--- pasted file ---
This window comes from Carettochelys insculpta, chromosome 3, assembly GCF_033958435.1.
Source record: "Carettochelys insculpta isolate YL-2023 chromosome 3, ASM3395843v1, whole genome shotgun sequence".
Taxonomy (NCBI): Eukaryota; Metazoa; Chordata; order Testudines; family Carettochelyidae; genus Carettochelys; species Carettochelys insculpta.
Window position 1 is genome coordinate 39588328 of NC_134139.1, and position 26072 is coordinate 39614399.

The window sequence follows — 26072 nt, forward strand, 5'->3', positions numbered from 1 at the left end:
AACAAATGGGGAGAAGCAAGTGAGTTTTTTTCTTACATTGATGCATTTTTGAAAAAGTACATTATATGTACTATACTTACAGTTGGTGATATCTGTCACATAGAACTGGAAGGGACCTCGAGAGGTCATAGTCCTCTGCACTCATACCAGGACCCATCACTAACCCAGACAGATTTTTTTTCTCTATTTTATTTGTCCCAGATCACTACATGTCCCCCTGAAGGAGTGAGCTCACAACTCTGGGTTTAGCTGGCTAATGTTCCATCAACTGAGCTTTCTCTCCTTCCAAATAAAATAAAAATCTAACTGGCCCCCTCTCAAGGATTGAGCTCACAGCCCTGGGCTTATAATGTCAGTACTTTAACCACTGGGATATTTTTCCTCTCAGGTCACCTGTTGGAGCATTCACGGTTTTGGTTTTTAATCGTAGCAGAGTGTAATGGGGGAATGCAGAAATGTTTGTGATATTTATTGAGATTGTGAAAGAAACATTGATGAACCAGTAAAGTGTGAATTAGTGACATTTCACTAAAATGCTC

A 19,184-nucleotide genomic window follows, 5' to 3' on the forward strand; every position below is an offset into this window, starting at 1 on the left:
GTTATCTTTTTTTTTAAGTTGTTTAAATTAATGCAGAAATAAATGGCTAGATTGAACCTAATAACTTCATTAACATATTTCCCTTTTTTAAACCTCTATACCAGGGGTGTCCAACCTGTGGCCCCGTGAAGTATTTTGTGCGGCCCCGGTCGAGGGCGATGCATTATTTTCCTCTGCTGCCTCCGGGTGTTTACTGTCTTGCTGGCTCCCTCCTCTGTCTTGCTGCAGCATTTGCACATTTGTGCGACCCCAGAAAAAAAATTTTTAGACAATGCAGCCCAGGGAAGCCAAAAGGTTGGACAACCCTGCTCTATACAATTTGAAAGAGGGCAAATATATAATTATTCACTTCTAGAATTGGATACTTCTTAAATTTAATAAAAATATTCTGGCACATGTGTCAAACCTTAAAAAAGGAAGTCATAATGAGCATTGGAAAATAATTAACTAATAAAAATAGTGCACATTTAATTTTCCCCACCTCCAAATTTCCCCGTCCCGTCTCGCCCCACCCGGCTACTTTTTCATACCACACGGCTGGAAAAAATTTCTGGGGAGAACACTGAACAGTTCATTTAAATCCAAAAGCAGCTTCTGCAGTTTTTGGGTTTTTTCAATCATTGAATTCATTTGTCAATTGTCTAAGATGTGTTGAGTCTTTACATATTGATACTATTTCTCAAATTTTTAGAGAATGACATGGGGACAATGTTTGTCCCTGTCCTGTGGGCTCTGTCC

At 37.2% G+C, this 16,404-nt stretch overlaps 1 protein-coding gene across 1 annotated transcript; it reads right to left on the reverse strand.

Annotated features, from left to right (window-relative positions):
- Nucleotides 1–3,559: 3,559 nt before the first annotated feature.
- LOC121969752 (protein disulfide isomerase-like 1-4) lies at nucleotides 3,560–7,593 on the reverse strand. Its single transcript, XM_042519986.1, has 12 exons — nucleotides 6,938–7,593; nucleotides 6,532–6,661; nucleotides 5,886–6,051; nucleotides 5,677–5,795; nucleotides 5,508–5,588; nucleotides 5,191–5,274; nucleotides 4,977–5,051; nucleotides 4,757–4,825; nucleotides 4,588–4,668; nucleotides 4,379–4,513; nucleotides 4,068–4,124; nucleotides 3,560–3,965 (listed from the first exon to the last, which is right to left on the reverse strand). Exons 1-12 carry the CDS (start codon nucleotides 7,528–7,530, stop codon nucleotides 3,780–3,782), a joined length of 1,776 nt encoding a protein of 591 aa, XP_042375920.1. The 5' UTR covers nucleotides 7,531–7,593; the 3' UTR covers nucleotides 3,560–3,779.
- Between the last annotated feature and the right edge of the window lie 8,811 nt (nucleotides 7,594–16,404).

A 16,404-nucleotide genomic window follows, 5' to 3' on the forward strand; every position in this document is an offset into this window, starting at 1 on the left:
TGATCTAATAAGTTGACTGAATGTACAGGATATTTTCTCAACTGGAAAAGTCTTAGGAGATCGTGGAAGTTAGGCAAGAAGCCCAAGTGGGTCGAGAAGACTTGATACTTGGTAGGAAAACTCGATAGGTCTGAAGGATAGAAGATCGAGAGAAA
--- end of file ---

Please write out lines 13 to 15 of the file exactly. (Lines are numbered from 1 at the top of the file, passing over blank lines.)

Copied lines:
- Between the last annotated feature and the right edge of the window lie 8,811 nt (nucleotides 7,594–16,404).

A 16,404-nucleotide genomic window follows, 5' to 3' on the forward strand; every position in this document is an offset into this window, starting at 1 on the left:
TGATCTAATAAGTTGACTGAATGTACAGGATATTTTCTCAACTGGAAAAGTCTTAGGAGATCGTGGAAGTTAGGCAAGAAGCCCAAGTGGGTCGAGAAGACTTGATACTTGGTAGGAAAACTCGATAGGTCTGAAGGATAGAAGATCGAGAGAAA